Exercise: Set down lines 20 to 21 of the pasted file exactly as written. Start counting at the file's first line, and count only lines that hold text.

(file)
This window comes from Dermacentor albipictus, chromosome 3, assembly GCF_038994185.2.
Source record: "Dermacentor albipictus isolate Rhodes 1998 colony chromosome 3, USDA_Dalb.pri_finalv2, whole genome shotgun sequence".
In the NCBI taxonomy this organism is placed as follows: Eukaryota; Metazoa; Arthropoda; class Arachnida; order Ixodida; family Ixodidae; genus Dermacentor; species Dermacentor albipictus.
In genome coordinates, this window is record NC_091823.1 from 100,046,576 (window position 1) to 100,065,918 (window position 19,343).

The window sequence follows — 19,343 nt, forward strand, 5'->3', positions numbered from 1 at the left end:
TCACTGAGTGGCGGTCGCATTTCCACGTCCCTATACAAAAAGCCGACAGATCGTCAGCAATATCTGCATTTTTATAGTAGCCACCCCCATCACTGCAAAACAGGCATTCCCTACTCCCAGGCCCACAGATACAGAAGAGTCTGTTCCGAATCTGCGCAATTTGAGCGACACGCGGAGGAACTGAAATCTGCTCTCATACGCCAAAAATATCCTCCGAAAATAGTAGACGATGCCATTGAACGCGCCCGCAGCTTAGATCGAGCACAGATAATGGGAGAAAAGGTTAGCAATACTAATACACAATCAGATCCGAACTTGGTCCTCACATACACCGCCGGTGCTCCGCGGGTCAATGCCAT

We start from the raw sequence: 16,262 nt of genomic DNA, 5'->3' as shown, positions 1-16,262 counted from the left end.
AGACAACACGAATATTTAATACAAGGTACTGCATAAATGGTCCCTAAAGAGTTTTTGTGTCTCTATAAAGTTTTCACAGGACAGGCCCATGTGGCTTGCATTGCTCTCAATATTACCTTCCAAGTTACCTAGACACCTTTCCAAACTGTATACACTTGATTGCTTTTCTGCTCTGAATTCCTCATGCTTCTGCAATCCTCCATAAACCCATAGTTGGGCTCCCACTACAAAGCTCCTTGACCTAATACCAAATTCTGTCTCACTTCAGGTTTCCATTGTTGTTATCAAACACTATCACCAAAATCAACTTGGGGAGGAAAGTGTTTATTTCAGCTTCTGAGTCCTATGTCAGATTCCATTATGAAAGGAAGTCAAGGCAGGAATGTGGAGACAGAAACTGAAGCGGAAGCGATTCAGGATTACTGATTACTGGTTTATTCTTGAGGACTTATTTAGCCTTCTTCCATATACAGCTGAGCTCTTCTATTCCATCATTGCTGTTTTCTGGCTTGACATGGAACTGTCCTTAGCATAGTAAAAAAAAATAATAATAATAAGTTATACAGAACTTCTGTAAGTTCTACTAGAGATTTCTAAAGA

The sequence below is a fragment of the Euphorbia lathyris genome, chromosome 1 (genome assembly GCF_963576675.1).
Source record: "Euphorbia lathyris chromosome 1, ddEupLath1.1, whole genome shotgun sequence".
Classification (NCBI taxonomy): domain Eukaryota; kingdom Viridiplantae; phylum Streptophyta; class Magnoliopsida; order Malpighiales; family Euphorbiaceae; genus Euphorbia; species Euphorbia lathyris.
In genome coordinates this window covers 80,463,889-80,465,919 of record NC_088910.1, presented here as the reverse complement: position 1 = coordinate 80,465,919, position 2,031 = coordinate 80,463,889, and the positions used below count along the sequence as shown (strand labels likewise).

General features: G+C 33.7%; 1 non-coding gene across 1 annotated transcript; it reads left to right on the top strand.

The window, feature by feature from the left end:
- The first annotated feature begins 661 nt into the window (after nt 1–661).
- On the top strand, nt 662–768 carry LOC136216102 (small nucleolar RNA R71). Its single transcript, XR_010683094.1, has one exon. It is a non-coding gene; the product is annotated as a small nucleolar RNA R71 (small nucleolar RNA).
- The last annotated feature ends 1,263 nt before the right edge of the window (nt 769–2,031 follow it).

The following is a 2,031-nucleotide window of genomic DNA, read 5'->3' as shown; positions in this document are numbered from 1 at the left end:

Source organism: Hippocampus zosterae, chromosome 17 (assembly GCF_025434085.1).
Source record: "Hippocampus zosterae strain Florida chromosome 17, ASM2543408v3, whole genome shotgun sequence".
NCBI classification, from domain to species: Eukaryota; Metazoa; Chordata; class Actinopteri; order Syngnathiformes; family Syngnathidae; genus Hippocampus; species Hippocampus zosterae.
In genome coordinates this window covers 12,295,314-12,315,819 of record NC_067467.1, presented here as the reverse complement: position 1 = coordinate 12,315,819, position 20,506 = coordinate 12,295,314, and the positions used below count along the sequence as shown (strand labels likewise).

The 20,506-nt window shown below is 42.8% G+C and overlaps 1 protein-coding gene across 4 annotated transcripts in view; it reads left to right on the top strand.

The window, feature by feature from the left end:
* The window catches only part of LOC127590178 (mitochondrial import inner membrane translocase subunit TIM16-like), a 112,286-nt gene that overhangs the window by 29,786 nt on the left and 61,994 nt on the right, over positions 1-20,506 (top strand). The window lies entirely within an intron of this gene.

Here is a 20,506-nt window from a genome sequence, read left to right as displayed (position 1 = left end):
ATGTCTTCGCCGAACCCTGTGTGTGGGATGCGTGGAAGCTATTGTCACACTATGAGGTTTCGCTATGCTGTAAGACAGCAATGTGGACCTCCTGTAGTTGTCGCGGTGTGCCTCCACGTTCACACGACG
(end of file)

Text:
Source record: "Hippocampus zosterae strain Florida chromosome 17, ASM2543408v3, whole genome shotgun sequence".
NCBI classification, from domain to species: Eukaryota; Metazoa; Chordata; class Actinopteri; order Syngnathiformes; family Syngnathidae; genus Hippocampus; species Hippocampus zosterae.